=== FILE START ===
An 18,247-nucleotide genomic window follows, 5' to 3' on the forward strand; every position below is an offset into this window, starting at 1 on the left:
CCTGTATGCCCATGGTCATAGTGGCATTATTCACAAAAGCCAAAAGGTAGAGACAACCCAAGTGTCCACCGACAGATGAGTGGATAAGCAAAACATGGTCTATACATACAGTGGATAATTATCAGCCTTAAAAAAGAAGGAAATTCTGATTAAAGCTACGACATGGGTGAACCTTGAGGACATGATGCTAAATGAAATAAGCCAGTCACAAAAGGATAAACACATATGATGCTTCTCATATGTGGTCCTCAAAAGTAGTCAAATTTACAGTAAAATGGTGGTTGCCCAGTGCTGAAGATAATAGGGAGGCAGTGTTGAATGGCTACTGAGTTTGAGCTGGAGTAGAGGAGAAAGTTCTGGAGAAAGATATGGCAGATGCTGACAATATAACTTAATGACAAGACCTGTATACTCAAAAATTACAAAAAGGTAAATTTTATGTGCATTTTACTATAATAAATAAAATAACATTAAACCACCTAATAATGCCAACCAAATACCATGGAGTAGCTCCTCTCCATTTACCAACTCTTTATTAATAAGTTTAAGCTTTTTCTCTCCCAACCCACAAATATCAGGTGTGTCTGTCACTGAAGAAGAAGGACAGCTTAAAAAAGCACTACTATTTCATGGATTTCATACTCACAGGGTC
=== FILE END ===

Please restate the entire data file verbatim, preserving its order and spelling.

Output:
An 18,247-nucleotide genomic window follows, 5' to 3' on the forward strand; every position below is an offset into this window, starting at 1 on the left:
CCTGTATGCCCATGGTCATAGTGGCATTATTCACAAAAGCCAAAAGGTAGAGACAACCCAAGTGTCCACCGACAGATGAGTGGATAAGCAAAACATGGTCTATACATACAGTGGATAATTATCAGCCTTAAAAAAGAAGGAAATTCTGATTAAAGCTACGACATGGGTGAACCTTGAGGACATGATGCTAAATGAAATAAGCCAGTCACAAAAGGATAAACACATATGATGCTTCTCATATGTGGTCCTCAAAAGTAGTCAAATTTACAGTAAAATGGTGGTTGCCCAGTGCTGAAGATAATAGGGAGGCAGTGTTGAATGGCTACTGAGTTTGAGCTGGAGTAGAGGAGAAAGTTCTGGAGAAAGATATGGCAGATGCTGACAATATAACTTAATGACAAGACCTGTATACTCAAAAATTACAAAAAGGTAAATTTTATGTGCATTTTACTATAATAAATAAAATAACATTAAACCACCTAATAATGCCAACCAAATACCATGGAGTAGCTCCTCTCCATTTACCAACTCTTTATTAATAAGTTTAAGCTTTTTCTCTCCCAACCCACAAATATCAGGTGTGTCTGTCACTGAAGAAGAAGGACAGCTTAAAAAAGCACTACTATTTCATGGATTTCATACTCACAGGGTC